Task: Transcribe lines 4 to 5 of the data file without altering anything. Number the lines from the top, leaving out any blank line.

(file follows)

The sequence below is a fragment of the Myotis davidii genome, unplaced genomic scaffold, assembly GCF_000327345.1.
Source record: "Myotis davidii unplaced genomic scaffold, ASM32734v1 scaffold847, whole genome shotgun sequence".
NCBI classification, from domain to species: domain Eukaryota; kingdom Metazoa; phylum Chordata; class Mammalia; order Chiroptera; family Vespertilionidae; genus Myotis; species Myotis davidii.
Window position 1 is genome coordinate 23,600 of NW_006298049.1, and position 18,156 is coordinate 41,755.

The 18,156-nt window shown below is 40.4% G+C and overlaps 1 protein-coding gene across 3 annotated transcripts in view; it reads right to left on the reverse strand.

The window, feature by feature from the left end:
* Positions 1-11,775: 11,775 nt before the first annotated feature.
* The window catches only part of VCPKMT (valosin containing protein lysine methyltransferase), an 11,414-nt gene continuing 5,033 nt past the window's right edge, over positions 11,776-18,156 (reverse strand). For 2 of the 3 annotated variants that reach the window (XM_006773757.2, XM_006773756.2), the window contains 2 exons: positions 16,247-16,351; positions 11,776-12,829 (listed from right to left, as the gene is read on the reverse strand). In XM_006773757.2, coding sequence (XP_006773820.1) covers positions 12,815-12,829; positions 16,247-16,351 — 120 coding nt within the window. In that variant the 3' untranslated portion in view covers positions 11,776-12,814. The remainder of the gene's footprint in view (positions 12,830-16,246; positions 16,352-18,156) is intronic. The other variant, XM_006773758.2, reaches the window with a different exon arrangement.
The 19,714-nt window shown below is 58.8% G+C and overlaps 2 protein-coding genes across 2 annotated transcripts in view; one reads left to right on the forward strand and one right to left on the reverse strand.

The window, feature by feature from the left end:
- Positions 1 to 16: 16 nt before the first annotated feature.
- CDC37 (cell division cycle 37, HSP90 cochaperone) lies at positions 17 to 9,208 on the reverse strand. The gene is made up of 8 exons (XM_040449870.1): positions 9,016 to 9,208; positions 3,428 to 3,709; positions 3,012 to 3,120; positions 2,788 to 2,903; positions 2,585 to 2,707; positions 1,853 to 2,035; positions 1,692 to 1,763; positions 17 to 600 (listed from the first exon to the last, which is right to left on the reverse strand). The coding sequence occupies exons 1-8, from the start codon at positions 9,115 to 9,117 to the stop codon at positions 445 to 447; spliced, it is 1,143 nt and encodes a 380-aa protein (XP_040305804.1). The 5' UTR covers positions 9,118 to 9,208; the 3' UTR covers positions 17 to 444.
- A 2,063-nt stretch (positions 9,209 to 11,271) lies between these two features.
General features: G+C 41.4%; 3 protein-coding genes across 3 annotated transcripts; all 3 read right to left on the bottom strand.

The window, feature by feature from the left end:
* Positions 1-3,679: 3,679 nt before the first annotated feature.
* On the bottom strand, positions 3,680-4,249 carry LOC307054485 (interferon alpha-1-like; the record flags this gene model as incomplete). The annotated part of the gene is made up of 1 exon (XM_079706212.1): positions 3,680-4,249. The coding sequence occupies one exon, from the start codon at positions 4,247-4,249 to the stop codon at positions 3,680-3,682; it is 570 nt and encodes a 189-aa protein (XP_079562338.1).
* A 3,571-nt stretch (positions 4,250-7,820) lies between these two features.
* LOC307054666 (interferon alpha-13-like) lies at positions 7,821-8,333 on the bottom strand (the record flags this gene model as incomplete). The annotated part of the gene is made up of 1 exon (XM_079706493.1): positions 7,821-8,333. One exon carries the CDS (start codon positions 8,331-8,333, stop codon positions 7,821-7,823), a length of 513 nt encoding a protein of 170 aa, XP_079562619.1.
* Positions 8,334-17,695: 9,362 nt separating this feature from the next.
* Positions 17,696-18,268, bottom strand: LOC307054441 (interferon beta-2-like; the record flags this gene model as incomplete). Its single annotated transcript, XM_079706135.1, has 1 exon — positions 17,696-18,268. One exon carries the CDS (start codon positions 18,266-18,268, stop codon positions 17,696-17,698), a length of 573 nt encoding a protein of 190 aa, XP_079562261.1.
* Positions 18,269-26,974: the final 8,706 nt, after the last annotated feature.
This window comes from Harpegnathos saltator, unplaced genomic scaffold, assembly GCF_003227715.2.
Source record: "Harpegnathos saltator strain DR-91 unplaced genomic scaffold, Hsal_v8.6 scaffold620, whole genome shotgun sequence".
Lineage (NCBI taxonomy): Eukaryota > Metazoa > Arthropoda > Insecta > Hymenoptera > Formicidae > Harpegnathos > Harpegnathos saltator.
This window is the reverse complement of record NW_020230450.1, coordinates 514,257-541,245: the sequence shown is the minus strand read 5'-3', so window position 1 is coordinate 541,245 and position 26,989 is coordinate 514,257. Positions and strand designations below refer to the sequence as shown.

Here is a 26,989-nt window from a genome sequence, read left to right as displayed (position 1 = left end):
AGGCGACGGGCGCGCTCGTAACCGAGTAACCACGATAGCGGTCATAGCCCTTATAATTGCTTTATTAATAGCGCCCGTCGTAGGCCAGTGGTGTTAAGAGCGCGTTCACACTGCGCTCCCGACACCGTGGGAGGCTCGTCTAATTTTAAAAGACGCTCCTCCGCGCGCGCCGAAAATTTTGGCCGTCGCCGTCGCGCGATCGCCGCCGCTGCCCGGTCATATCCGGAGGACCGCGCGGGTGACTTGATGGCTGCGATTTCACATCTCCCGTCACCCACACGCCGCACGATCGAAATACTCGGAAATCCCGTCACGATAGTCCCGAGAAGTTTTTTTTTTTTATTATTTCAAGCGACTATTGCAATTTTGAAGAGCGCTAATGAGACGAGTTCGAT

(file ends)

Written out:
Window position 1 is genome coordinate 23,600 of NW_006298049.1, and position 18,156 is coordinate 41,755.

The 18,156-nt window shown below is 40.4% G+C and overlaps 1 protein-coding gene across 3 annotated transcripts in view; it reads right to left on the reverse strand.